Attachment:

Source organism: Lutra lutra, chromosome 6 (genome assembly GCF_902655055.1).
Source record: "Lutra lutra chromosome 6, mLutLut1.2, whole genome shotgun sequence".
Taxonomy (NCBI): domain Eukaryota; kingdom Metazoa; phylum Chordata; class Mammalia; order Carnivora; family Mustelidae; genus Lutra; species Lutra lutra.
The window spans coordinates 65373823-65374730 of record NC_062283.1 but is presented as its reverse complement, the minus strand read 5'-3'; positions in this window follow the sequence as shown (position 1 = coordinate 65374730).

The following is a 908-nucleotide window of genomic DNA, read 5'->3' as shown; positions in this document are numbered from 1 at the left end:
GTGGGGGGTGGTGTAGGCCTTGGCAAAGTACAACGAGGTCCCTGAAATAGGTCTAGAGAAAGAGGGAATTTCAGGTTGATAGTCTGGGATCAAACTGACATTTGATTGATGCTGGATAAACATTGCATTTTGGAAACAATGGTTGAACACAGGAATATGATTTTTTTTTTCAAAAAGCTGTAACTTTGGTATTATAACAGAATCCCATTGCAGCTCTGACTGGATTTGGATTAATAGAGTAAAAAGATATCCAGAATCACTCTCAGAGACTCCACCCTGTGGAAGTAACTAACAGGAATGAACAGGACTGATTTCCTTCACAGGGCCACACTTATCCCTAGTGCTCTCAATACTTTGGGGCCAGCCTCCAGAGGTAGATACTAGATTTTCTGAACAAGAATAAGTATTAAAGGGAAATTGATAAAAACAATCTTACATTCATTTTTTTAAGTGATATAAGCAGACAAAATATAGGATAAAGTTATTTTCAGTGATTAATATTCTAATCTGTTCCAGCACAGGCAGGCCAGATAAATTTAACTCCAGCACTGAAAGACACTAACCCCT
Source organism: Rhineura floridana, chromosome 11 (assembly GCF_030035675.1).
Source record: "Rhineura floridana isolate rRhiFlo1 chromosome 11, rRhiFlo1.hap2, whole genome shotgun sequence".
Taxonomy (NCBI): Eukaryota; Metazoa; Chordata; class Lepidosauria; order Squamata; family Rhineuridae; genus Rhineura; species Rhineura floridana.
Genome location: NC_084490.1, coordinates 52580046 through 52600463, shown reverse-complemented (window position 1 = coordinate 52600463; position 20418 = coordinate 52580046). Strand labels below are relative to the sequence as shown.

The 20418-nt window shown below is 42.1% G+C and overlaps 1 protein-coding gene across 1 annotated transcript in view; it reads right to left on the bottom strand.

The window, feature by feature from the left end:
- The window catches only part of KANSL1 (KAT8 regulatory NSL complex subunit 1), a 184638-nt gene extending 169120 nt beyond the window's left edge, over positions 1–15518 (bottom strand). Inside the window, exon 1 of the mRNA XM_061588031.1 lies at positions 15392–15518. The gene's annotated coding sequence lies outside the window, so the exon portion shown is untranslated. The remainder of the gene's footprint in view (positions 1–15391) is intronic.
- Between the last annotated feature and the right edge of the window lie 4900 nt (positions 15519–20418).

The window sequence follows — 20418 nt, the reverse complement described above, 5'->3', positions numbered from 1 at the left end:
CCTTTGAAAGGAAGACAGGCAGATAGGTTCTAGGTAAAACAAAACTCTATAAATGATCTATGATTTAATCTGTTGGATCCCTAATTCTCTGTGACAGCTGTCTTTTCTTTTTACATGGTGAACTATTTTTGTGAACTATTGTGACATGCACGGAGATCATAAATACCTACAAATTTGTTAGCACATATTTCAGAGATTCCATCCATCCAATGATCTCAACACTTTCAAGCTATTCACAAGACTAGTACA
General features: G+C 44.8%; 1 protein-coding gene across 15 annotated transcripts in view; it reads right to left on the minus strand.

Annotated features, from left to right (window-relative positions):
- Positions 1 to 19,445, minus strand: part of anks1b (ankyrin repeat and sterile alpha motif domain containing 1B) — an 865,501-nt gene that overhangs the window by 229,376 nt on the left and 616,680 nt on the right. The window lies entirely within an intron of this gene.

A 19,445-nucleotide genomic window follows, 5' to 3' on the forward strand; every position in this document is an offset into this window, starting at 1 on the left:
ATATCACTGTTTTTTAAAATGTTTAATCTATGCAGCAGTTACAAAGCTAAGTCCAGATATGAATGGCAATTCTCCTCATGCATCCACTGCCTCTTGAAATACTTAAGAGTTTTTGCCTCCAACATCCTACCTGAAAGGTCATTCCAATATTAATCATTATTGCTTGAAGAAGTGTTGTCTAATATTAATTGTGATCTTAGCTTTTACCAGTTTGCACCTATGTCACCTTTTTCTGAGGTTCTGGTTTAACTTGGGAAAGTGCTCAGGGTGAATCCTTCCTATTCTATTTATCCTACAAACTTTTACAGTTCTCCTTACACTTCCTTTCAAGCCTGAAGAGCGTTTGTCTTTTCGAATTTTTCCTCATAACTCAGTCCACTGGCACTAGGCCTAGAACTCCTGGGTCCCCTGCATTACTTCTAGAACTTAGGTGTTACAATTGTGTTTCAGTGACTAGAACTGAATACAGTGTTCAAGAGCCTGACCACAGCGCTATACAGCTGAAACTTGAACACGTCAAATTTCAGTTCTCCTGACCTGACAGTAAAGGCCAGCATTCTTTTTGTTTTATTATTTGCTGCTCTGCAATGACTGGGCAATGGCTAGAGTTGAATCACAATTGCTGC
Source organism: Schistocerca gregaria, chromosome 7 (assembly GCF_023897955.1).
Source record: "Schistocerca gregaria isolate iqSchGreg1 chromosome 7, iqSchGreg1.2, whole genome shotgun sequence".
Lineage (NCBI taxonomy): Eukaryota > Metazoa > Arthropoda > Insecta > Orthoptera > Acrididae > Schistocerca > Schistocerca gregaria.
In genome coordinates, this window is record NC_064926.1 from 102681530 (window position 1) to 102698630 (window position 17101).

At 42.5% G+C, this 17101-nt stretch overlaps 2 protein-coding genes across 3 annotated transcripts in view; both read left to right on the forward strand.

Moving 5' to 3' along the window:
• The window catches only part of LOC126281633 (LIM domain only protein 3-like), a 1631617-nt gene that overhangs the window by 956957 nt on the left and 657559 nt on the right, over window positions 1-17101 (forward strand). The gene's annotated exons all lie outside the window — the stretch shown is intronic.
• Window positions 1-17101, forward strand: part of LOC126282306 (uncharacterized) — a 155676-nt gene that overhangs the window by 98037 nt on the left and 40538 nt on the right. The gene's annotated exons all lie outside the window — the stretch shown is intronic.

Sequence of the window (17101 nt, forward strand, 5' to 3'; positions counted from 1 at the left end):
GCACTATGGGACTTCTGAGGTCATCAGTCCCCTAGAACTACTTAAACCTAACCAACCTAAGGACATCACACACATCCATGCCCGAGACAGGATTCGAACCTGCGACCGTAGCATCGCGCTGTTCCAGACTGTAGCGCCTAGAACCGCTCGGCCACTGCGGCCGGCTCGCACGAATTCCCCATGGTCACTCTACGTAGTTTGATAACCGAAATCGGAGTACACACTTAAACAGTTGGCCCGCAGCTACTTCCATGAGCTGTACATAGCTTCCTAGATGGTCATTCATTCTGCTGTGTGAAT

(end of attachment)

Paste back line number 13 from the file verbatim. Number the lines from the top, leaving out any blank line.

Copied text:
- The window catches only part of KANSL1 (KAT8 regulatory NSL complex subunit 1), a 184638-nt gene extending 169120 nt beyond the window's left edge, over positions 1–15518 (bottom strand). Inside the window, exon 1 of the mRNA XM_061588031.1 lies at positions 15392–15518. The gene's annotated coding sequence lies outside the window, so the exon portion shown is untranslated. The remainder of the gene's footprint in view (positions 1–15391) is intronic.